Dec 6, 2013 11:00am PST
. >>> now to the death of nelson mandela, a man who changed the world. many south africans are placing candles outsize his home and signs, and some dancing to celebrate the life of the man many call the father of their nation. flags are lowered at half-staff in south africa and the government is preparing funeral ceremonies that will draw dignitaries from around the globe. this morning, a state funeral will be held this sunday. >>> he lived his life thousands of miles away but mandela made quite an impact here in the bay area. it's pretty remarkable. this is video of a packed oakland coliseum during a visit by mandela in june of 1990. a crowd of 60,000 people came to see mandela in oakland. shortly after he was released from prison. he came to oakland because he found out there was a lot of support from students activist against apartheid in south africa. he also came because of the then congressman who was the first to offer resolutions in congress against apartheid. >> oakland was the symbol of the city that fought and that constantly held everybody -- the nation's feet to the fire.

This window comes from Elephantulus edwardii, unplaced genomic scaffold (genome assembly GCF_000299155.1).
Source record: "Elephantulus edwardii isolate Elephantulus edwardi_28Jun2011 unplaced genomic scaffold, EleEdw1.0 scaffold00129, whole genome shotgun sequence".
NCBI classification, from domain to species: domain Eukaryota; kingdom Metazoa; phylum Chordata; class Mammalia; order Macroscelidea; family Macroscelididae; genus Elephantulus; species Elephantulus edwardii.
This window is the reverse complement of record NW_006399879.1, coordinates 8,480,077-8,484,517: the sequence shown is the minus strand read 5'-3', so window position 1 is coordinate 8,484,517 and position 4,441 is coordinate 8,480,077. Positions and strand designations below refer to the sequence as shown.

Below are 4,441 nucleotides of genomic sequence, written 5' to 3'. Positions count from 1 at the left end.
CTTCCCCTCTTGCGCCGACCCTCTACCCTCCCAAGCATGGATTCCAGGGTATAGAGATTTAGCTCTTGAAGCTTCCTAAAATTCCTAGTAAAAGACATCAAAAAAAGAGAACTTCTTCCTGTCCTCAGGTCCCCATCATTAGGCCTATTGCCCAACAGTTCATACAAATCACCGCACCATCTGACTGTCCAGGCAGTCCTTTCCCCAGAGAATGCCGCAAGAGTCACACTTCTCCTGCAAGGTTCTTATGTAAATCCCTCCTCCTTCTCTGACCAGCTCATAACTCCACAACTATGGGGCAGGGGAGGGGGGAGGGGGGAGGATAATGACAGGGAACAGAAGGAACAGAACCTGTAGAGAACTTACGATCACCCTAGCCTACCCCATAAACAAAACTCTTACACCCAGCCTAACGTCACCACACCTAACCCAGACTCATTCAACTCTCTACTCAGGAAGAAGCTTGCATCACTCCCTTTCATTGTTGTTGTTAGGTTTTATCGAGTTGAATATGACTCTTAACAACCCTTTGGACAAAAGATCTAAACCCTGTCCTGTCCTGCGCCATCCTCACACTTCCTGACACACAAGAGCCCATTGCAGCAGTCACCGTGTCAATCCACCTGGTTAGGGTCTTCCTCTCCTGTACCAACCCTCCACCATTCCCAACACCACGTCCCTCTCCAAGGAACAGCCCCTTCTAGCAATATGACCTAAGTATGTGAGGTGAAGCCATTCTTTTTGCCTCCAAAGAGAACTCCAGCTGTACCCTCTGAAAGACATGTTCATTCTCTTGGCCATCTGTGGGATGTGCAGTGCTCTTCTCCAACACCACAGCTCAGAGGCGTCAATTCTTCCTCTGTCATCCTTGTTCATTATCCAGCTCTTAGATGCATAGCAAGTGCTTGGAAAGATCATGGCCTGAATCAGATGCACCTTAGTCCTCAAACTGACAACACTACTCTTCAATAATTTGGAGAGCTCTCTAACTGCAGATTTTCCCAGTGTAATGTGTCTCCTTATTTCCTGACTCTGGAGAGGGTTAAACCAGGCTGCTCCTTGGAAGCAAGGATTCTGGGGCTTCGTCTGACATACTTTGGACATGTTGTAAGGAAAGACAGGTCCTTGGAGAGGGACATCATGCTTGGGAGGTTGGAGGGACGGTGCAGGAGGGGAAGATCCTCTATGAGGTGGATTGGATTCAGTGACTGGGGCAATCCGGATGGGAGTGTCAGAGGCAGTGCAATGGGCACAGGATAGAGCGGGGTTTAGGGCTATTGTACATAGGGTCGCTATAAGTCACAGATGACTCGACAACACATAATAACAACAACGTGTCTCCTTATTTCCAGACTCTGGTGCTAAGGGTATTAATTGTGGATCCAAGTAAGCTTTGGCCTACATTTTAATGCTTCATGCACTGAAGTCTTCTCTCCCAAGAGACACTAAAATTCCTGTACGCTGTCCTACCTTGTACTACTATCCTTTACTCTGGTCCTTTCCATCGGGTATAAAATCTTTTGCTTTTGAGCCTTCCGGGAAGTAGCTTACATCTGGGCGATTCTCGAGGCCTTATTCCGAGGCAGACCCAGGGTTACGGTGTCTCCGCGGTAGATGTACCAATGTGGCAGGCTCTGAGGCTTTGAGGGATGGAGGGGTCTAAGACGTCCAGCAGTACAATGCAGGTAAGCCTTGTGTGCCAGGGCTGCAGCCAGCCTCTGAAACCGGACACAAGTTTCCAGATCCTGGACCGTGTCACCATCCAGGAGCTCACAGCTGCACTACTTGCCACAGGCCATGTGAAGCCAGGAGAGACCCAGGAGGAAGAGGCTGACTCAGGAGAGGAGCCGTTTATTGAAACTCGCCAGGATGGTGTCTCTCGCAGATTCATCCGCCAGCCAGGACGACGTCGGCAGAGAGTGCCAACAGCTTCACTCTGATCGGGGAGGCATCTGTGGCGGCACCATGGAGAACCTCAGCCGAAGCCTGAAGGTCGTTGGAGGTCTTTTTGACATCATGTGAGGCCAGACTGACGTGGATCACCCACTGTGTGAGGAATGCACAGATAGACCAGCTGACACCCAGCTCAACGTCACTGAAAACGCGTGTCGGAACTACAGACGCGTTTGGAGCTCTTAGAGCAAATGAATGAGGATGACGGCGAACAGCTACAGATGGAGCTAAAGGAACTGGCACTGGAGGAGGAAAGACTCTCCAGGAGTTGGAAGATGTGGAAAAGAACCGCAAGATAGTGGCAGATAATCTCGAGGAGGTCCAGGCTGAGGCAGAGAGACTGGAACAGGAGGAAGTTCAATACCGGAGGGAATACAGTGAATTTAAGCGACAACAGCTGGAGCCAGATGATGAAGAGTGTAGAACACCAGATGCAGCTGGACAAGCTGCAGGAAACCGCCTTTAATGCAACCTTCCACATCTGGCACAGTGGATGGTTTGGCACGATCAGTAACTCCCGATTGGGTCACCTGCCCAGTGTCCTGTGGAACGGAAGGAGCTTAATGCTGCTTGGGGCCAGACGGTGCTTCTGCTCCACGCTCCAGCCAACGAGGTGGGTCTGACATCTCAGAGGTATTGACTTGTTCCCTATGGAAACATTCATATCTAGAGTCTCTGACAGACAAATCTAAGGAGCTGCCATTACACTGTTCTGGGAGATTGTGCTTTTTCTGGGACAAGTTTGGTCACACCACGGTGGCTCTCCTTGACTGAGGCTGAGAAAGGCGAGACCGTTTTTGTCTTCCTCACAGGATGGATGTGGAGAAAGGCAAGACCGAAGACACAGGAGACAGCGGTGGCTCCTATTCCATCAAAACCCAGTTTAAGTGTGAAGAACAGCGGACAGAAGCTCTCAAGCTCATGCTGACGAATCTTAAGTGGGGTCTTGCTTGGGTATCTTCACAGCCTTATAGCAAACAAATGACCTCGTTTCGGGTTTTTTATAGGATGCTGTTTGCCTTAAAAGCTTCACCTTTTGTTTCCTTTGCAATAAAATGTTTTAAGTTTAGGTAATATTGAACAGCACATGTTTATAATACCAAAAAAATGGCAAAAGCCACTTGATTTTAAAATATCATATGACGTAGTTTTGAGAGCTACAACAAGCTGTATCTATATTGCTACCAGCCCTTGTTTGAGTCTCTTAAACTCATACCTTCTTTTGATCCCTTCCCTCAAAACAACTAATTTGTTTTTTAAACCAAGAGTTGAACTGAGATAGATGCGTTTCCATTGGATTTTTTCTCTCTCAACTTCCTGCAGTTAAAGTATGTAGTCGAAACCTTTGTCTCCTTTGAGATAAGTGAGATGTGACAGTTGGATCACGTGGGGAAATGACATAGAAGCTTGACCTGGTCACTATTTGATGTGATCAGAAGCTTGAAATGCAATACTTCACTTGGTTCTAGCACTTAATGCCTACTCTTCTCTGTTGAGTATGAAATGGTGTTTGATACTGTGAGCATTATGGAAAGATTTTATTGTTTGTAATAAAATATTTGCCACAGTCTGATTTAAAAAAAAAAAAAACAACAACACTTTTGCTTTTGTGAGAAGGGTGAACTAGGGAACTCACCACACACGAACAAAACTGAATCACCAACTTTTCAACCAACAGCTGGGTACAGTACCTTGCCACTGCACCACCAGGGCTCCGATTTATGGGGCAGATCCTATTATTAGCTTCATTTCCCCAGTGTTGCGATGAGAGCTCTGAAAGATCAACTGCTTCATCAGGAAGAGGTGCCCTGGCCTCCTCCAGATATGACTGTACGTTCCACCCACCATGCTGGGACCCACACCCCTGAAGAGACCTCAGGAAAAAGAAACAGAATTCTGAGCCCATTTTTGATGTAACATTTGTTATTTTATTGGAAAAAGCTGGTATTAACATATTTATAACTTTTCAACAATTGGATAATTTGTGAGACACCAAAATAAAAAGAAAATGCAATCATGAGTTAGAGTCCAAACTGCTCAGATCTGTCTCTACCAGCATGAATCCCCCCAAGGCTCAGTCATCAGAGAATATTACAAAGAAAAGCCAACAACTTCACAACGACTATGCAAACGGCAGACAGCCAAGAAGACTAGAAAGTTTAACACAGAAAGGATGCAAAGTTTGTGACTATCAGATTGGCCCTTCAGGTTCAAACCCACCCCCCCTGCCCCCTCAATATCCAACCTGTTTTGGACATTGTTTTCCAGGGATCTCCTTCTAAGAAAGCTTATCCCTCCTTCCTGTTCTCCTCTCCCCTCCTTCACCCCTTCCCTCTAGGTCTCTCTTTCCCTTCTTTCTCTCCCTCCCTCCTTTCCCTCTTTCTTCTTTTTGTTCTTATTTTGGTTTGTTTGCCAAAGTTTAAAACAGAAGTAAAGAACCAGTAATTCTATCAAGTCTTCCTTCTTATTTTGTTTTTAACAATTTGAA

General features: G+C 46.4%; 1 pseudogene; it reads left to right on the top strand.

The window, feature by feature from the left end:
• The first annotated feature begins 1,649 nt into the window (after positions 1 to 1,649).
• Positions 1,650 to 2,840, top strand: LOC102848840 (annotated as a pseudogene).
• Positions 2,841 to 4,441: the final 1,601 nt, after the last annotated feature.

Dec 9, 2013 11:00am PST
. >>> president obama and first lady michelle are on their way to south africa to attend nelson mandela's memorial service. mean tile, tributes to the anti-apartheid icon continue to pour in. nbc's ron allen has more. >> reporter: the celebration of the life of nelson mandela continues now for yet another day. >> i'm very proud to be a south african. >> reporter: all this in anticipation of a huge event tomorrow, the memorial service at the main soccer stadium here. it seats 80,000 to 100,000 people. there will be world leaders from across the globe, dozens of them, including president obama, former presidents clinton, bush, and carter. for the past few days, there's been an outpouring of emotion. it's mostly been celebration also mixed with grief and mourning. but most people here are trying to focus on the positive and focus on the legacy of nelson mandela. >> i decided to come and pay respects for actually teaching me to look beyond color, to learn how to forgive. >> that is what nelson mandela was and is, actually, still. bringing people together despite their differences. >> reporter: it's a